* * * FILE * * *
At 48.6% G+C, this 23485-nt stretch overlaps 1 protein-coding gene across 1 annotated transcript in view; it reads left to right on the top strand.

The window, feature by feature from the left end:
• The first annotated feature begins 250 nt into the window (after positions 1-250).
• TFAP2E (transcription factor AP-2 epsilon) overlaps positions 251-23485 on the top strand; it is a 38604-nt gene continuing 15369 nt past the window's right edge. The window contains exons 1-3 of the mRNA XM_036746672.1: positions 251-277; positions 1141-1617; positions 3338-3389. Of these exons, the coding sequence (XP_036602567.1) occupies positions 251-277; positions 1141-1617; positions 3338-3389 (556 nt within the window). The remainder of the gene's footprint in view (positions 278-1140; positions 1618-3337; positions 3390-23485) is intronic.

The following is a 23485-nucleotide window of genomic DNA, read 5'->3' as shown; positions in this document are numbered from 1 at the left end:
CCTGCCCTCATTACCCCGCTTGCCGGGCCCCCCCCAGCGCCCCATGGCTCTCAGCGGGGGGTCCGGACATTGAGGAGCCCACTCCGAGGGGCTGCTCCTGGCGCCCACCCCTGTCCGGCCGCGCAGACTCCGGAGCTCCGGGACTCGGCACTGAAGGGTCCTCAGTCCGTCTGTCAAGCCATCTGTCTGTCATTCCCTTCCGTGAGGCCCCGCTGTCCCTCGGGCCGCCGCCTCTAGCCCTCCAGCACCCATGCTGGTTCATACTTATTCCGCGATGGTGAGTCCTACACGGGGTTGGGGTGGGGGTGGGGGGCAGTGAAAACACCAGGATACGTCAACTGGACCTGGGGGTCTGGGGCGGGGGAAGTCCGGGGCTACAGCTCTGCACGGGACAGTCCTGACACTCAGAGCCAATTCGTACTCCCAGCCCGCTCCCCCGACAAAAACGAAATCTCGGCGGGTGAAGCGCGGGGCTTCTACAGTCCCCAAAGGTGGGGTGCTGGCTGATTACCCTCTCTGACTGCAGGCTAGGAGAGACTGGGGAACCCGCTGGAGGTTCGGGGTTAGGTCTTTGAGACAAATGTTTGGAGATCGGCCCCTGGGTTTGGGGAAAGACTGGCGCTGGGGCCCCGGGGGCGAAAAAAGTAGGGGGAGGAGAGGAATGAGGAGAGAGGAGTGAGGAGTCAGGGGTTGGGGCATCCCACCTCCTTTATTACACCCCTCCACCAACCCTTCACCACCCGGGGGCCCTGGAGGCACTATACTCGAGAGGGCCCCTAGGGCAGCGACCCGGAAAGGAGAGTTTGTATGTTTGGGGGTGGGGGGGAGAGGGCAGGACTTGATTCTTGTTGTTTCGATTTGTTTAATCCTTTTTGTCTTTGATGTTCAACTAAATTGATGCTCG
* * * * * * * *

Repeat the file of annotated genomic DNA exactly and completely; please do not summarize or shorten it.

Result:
At 48.6% G+C, this 23485-nt stretch overlaps 1 protein-coding gene across 1 annotated transcript in view; it reads left to right on the top strand.

The window, feature by feature from the left end:
• The first annotated feature begins 250 nt into the window (after positions 1-250).
• TFAP2E (transcription factor AP-2 epsilon) overlaps positions 251-23485 on the top strand; it is a 38604-nt gene continuing 15369 nt past the window's right edge. The window contains exons 1-3 of the mRNA XM_036746672.1: positions 251-277; positions 1141-1617; positions 3338-3389. Of these exons, the coding sequence (XP_036602567.1) occupies positions 251-277; positions 1141-1617; positions 3338-3389 (556 nt within the window). The remainder of the gene's footprint in view (positions 278-1140; positions 1618-3337; positions 3390-23485) is intronic.

The following is a 23485-nucleotide window of genomic DNA, read 5'->3' as shown; positions in this document are numbered from 1 at the left end:
CCTGCCCTCATTACCCCGCTTGCCGGGCCCCCCCCAGCGCCCCATGGCTCTCAGCGGGGGGTCCGGACATTGAGGAGCCCACTCCGAGGGGCTGCTCCTGGCGCCCACCCCTGTCCGGCCGCGCAGACTCCGGAGCTCCGGGACTCGGCACTGAAGGGTCCTCAGTCCGTCTGTCAAGCCATCTGTCTGTCATTCCCTTCCGTGAGGCCCCGCTGTCCCTCGGGCCGCCGCCTCTAGCCCTCCAGCACCCATGCTGGTTCATACTTATTCCGCGATGGTGAGTCCTACACGGGGTTGGGGTGGGGGTGGGGGGCAGTGAAAACACCAGGATACGTCAACTGGACCTGGGGGTCTGGGGCGGGGGAAGTCCGGGGCTACAGCTCTGCACGGGACAGTCCTGACACTCAGAGCCAATTCGTACTCCCAGCCCGCTCCCCCGACAAAAACGAAATCTCGGCGGGTGAAGCGCGGGGCTTCTACAGTCCCCAAAGGTGGGGTGCTGGCTGATTACCCTCTCTGACTGCAGGCTAGGAGAGACTGGGGAACCCGCTGGAGGTTCGGGGTTAGGTCTTTGAGACAAATGTTTGGAGATCGGCCCCTGGGTTTGGGGAAAGACTGGCGCTGGGGCCCCGGGGGCGAAAAAAGTAGGGGGAGGAGAGGAATGAGGAGAGAGGAGTGAGGAGTCAGGGGTTGGGGCATCCCACCTCCTTTATTACACCCCTCCACCAACCCTTCACCACCCGGGGGCCCTGGAGGCACTATACTCGAGAGGGCCCCTAGGGCAGCGACCCGGAAAGGAGAGTTTGTATGTTTGGGGGTGGGGGGGAGAGGGCAGGACTTGATTCTTGTTGTTTCGATTTGTTTAATCCTTTTTGTCTTTGATGTTCAACTAAATTGATGCTCG